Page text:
After the Hurricane: Lessons from the Heart of Nature

After the Hurricane28th August 2014

By  Jack Adam Weber  L.Ac., Dipl. C.H.

Contributing Writer for Wake Up World

I did everything I could to stay calm, or at least not to feel excessively freaked out. I write this today, on Day 4: without transportation, cell phone reception, internet, or phone –  essentially no communication with the outside world, roads in and out of town blocked by fallen trees, and a debilitating flu I came down with while the hurricane hit. This whole experience seems to have changed me in ways I can’t quite put my finger on yet, similar to the way I have been changed after a good heartbreak.

This hurricane made me feel small . . . very small . . . and scared. And it was just a Category 1 event. This gut-wrenching, first-hand experience gave me the “I’m a small, insignificant part of the universe” humility I can’t get from looking at a starry night’s sky. Such fear of natural disasters  –  be they forest fires, floods, blizzards, drought, tornadoes, or hurricanes  –  should make us reasonably afraid of what we are doing to the planet.

The more severe droughts, floods, disease epidemics, famine, crop failures, desperate evacuations, water shortages, and hurricanes we encounter from climate changes, the more passionately humbled, sad, remorseful, and scared we may become. These are exactly the kind of feelings we might encounter as we reckon with climate change reality  –  even, and especially, if humanity has little to no chance of surviving the future. Such feelings amount to a sane response  –  precisely the sort of ontology we need to live more responsibly and sensibly. These emotions cause us to take pause, long pause  –  and in this case for me, forced pause. If we embrace these feelings, they can break our hearts open, which can lead to comprehensive healing and living with more love. We would do well to remember that not all fear is the opposite of love, nor are fear and love antithetical, as is commonly peddled in New Age circles. They can exist together and mutually support one another.

The darker, difficult emotions, including fear, are often viewed as nuisances and to be avoided. With regard to fear in particular, I know how debilitating it can be. Yet fear does not need to paralyze us. It is not all debilitating; fear can actually be inspirational and bolster our wellbeing. I like to distinguish between healthy, reasonable fear and neurotic fear. Neurotic fear is often a hindrance which we might want to overcome, especially if it holds us back from our fullness and sharing our gifts. It freezes and shrinks us. An example is the fear of receiving love and appreciation, finding the courage to offer our  honest opinion, or the fear of embracing our creativity and the new opportunities it can open. Yet, not all fear is neurotic and deleterious, and we should try to discern which fears are reasonable; we could be careful not to throw the baby of helpful fear out the with the bathwater of neurotic fear.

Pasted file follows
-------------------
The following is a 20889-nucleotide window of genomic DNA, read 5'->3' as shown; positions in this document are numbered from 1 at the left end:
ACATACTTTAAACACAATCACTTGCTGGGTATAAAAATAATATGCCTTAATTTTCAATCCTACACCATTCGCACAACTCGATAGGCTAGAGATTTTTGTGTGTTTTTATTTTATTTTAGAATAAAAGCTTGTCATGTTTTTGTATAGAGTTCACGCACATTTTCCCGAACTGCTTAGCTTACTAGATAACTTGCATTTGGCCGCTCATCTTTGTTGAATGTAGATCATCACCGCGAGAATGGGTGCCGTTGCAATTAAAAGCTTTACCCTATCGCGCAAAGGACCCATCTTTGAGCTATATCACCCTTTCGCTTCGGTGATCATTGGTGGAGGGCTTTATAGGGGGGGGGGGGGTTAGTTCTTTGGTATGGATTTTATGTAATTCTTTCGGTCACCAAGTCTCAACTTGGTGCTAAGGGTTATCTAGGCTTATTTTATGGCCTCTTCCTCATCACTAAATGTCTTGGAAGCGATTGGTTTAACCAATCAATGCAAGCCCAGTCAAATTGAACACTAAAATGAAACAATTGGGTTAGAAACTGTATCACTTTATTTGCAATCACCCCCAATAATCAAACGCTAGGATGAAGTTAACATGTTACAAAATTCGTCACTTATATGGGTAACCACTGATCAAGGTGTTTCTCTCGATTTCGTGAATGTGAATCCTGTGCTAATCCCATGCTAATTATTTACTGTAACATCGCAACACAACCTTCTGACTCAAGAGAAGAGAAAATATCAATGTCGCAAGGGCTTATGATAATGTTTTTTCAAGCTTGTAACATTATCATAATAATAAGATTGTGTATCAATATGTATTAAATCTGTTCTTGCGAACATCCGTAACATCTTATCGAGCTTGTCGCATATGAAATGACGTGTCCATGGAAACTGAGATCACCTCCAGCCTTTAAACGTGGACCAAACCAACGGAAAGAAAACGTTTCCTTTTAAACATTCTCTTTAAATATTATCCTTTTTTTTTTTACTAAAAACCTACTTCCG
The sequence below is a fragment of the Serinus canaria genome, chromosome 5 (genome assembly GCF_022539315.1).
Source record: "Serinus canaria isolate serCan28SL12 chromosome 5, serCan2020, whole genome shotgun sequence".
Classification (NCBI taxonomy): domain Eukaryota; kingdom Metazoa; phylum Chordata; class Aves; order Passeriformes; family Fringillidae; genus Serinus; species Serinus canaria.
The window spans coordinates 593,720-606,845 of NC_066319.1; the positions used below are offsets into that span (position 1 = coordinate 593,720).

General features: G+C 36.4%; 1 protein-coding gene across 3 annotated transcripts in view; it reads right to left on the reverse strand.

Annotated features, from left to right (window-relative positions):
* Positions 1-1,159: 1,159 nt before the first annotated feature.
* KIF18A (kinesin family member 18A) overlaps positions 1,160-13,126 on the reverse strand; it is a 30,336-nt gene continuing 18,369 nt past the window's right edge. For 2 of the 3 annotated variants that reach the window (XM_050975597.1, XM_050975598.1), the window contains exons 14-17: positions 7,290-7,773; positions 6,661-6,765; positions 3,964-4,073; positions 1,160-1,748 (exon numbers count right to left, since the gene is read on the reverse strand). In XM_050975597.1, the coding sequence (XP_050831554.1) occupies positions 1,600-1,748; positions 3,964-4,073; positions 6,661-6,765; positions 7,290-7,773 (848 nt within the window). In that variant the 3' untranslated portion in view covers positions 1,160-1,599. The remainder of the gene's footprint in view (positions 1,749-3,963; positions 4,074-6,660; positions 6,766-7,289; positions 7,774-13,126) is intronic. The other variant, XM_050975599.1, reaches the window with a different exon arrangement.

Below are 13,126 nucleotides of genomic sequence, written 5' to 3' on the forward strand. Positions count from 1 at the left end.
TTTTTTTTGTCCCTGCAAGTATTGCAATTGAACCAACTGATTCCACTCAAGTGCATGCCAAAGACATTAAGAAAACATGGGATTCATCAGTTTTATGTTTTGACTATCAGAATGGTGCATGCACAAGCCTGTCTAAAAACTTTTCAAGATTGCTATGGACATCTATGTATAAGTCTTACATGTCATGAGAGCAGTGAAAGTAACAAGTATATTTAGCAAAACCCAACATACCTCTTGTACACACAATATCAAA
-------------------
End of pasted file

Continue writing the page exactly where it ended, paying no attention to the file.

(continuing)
Life-protective fear, after all, is hardwired in us and unavoidable. It’s here to protect us. The fear  –  as well as the remorse, sadness, and concern  –  we could reasonably feel in the face of climate change I consider healthy, life-affirming fear. It causes us to take account of what we are doing and the consequences of these actions. Healthy fear causes us to review our actions and beliefs, to change our ways. So do remorse, sadness, and even shame, guilt and regret. These emotions allow us toself-reflect and change in ways that create more health, justice, peace of mind, true prosperity, hope, and the safeguarding of the Earth.

According to the dialectics of Chinese medicine, which I practice, we can remember that Yin (dark) is just as important to our wholeness as Yang (light). It’s just that in our modern, light, progress-obsessed world, we have lost the art for how embrace and work with the darker emotions to create more light and love, and in the case of climate change, a planet enduringly habitable for humans.

The darker emotions cause us to retreat into ourselves, as opposed to the light emotions of joy, excitement, happiness, and bliss. With humility, sadness, and remorse, I find it easier  –  automatic actually  –  to recognize what really matters. In fact, even without climate change, it seems that a function of natural disaster is to keep us humans sane and aware of our place in the bigger picture – part of Nature, not conquerors of it. And certainly not more intelligent than its deep and pervasive intricate balance, which web of relations we cannot completely fathom nor fully understand. We therefore cannot simulate it, though we might try. But we would not have to try if we had not altered the natural balance to such an extreme.